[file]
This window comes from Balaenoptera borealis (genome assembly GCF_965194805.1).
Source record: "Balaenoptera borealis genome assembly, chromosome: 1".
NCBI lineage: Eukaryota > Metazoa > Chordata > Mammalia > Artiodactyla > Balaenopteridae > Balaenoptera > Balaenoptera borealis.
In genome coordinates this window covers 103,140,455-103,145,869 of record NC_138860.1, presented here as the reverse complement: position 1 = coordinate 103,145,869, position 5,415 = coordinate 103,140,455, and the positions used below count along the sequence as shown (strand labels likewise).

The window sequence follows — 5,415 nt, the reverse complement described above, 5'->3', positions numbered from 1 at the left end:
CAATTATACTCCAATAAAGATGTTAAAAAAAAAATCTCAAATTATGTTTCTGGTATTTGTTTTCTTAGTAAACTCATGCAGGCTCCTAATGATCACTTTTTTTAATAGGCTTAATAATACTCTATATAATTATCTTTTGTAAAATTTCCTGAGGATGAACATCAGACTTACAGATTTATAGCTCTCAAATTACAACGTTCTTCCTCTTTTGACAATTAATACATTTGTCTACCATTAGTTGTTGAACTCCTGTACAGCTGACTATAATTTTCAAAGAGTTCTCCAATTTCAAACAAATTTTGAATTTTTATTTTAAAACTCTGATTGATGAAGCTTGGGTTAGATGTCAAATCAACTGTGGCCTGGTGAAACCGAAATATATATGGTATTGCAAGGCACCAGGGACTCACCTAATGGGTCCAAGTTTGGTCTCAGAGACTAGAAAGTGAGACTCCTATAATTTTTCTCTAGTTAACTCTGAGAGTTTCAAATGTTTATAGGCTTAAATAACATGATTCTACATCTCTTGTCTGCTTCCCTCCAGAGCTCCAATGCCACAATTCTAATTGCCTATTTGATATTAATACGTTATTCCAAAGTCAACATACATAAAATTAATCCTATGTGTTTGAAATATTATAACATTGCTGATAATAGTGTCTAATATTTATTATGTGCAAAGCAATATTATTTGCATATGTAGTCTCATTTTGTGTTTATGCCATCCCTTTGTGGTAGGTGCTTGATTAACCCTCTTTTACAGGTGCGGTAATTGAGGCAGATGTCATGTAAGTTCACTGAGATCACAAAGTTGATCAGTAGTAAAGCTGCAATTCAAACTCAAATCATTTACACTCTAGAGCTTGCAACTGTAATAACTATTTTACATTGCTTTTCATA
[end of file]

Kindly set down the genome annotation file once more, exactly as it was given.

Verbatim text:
This window comes from Balaenoptera borealis (genome assembly GCF_965194805.1).
Source record: "Balaenoptera borealis genome assembly, chromosome: 1".
NCBI lineage: Eukaryota > Metazoa > Chordata > Mammalia > Artiodactyla > Balaenopteridae > Balaenoptera > Balaenoptera borealis.
In genome coordinates this window covers 103,140,455-103,145,869 of record NC_138860.1, presented here as the reverse complement: position 1 = coordinate 103,145,869, position 5,415 = coordinate 103,140,455, and the positions used below count along the sequence as shown (strand labels likewise).

The window sequence follows — 5,415 nt, the reverse complement described above, 5'->3', positions numbered from 1 at the left end:
CAATTATACTCCAATAAAGATGTTAAAAAAAAAATCTCAAATTATGTTTCTGGTATTTGTTTTCTTAGTAAACTCATGCAGGCTCCTAATGATCACTTTTTTTAATAGGCTTAATAATACTCTATATAATTATCTTTTGTAAAATTTCCTGAGGATGAACATCAGACTTACAGATTTATAGCTCTCAAATTACAACGTTCTTCCTCTTTTGACAATTAATACATTTGTCTACCATTAGTTGTTGAACTCCTGTACAGCTGACTATAATTTTCAAAGAGTTCTCCAATTTCAAACAAATTTTGAATTTTTATTTTAAAACTCTGATTGATGAAGCTTGGGTTAGATGTCAAATCAACTGTGGCCTGGTGAAACCGAAATATATATGGTATTGCAAGGCACCAGGGACTCACCTAATGGGTCCAAGTTTGGTCTCAGAGACTAGAAAGTGAGACTCCTATAATTTTTCTCTAGTTAACTCTGAGAGTTTCAAATGTTTATAGGCTTAAATAACATGATTCTACATCTCTTGTCTGCTTCCCTCCAGAGCTCCAATGCCACAATTCTAATTGCCTATTTGATATTAATACGTTATTCCAAAGTCAACATACATAAAATTAATCCTATGTGTTTGAAATATTATAACATTGCTGATAATAGTGTCTAATATTTATTATGTGCAAAGCAATATTATTTGCATATGTAGTCTCATTTTGTGTTTATGCCATCCCTTTGTGGTAGGTGCTTGATTAACCCTCTTTTACAGGTGCGGTAATTGAGGCAGATGTCATGTAAGTTCACTGAGATCACAAAGTTGATCAGTAGTAAAGCTGCAATTCAAACTCAAATCATTTACACTCTAGAGCTTGCAACTGTAATAACTATTTTACATTGCTTTTCATA